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Of Sweating and Hyperhidiosis

The Issue

In the U.S. alone, approximately 7.8 million people suffer from hyperhidriosis, a condition characterized by excessive sweating around a general or specific area such as the hands, feet, armpit and groin areas. These areas contain a very high concentration of sweat glands and thus leading to increased perspiration from these areas causing significant problems for affected individuals from both personal and professional perspectives. The condition ruins relationships, stains clothes and creates problems with business and social interactions. Severe cases could have even a more negative impact such as making it difficult for sufferers to hold a pen or grip a steering wheel. In sports, this condition makes it difficult for sufferers to grip a baseball, basketball or football.

What You Need To Know

Although neurologic, endocrine, infectious, and other systemic diseases can sometimes cause hyperhidrosis, more often than not sufferers of this condition are healthy. Triggers such as heat and emotions may cause the on-set of hyperhidrosis in some, but a great number who suffer from hyperhidrosis sweat virtually all their waking hours, regardless of their mood or the weather. Nervousness or excitement can make the situation worse for many sufferers. Certain foods and drinks, nicotine, caffeine, and smells can also trigger hyperhidriosis.

The way in which hyperhidiosis has been treated has generally proceeded as follows:

1. Over-the-counter antiperspirants usually containing aluminum are usually tried first because they are quite accessible. Antiperspirants containing aluminum chloride such as Certain Dri, could be more effective if other antiperspirants have not worked.

2. Prescription antiperspirants containing aluminum chloride hexahydrate (Drysol).

3. Iontophoresis, a system which disseminates ionized tap water through the skin utilizing direct electricity.

4. Oral medications such as Anticholinergics to reduce sweating.

5. Botox (botulinum toxin)-A, was approved in the U.S. by the FDA for treating excessive axillary (underarm) sweating.

6. As a last resort, a procedure called thoracic sympathectomy is sometimes considered.

When regular antiperspirants fail to treat excessive sweating, most doctors start by recommending Drysol, a prescription-strength version of aluminum chloride. Sufferers apply it on the affected area(s) just before bedtime 2 to 3 nights in a row, then usually once a week thereafter to maintain improvement. This treatment works relatively well for many patients whose problem is excessive underarm sweating, but does not work well for most of those with palm and sole sweating.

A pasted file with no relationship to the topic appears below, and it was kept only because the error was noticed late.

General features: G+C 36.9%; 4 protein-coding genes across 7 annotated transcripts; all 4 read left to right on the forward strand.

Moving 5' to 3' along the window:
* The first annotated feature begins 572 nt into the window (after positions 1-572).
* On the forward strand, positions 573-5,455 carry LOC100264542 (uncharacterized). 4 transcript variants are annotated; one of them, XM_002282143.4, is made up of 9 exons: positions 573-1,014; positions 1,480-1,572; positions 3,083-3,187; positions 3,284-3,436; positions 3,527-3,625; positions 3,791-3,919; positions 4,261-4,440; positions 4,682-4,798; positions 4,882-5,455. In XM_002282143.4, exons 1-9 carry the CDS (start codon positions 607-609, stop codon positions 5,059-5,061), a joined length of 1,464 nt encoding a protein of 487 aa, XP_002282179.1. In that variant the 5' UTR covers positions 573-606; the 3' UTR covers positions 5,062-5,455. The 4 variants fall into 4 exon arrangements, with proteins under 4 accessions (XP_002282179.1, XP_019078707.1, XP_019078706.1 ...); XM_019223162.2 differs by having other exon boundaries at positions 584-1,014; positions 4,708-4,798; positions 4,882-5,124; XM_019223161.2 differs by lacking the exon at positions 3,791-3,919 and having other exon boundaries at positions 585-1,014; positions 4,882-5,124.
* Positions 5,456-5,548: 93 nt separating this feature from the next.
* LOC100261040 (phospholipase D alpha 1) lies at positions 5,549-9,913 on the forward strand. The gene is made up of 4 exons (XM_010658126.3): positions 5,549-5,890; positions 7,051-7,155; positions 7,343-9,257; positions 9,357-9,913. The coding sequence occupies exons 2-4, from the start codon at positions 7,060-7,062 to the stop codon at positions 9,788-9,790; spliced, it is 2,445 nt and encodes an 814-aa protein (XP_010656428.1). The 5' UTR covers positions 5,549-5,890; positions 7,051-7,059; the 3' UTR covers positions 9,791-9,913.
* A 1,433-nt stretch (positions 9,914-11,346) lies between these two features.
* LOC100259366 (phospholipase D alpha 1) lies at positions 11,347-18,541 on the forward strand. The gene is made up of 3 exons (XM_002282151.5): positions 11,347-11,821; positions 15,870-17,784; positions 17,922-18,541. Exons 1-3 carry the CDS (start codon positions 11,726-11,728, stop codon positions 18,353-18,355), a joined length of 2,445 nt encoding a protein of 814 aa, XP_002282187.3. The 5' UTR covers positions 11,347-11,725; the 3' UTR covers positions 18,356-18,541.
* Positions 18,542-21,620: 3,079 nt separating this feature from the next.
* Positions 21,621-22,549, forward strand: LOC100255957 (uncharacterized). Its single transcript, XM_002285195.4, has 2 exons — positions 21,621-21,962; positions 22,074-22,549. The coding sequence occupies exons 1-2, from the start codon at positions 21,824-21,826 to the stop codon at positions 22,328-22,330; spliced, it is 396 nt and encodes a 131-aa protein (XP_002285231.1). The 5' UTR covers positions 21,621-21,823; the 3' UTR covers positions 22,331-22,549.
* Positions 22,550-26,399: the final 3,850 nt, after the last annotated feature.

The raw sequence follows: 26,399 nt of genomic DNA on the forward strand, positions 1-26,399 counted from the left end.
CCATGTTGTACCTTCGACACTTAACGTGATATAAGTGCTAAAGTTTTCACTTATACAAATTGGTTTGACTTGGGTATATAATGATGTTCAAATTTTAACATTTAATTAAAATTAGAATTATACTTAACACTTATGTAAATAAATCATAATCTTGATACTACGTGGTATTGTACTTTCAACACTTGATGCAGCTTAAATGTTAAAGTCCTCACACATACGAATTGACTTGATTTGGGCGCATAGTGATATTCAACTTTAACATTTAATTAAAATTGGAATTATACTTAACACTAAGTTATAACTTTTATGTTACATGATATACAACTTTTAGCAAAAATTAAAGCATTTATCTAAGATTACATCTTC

The primary side effect of Drysol is irritation, which can sometimes, but not always, be prevented by ensuring that the skin is dry before applying and allowing the medicine to dry completely afterwards. Also, reducing the use of lotions containing a corticosteroid could help minimize irritation.

Iontophoresis was introduced more than 50 years ago as a treatment option for excessive sweating. Its exact mechanism of action is still not fully understood, although it is believed to be by the temporary blocking of the sweat duct. The procedure uses water to conduct an electric current to the skin several times a week, for around 10-20 minutes per session, followed by follow-up treatments at 1- to 6-week intervals, depending on the patient’s response and device used.

Oral anticholinergic drugs like glycopyrrolate (Robinul) are not often used for treating hyperhidrosis, because the side effects include dry mouth and blurred vision.

Botulinum toxin A (Botox), a nerve toxin that can temporarily paralyze muscle, is frequently in the news as a cosmetic treatment for wrinkles. One may be surprised that it has actually been used in many areas of medicine for many years including for the treatment of muscle spasms and certain types of headaches. Its latest medical use is for the treatment of excessive underarm sweating.

Though the FDA has not approved Botox for treating sweating pf the palms and feet, they have approved it for use to prevent excessive sweating of the armpits. Treatment involves the injection of a small amount of Botox with a fine needle into around 25 to 20 locations in each armpit which produces six months of relief from sweating. With FDA approval, many insurance companies are now providing coverage for the injections and the Botox itself after other treatment options have failed.

Sympathectomy is an operation that removes a portion of the nerves to the sweat glands in the skin. The surgeon inserts a special endoscope into the chest between two ribs just under the armpit. This procedure may be both effective and risky since even with the latest endoscopic techniques, the complications, which include excessive sweating in other parts of the body, lung and nerve problems, creates an even more serious threat to one’s health. Due to the fact that many of these complications are serious and not reversible, this option is rarely used, and then only as a last resort.

What You Need To Do

As with any health issue, discuss and plan your course of action with your doctor or in the case of athletic departments, the team physician. With that said, Iontophoresis is an option to seriously consider as the technology and success rate continues to rise with limited complications involved.

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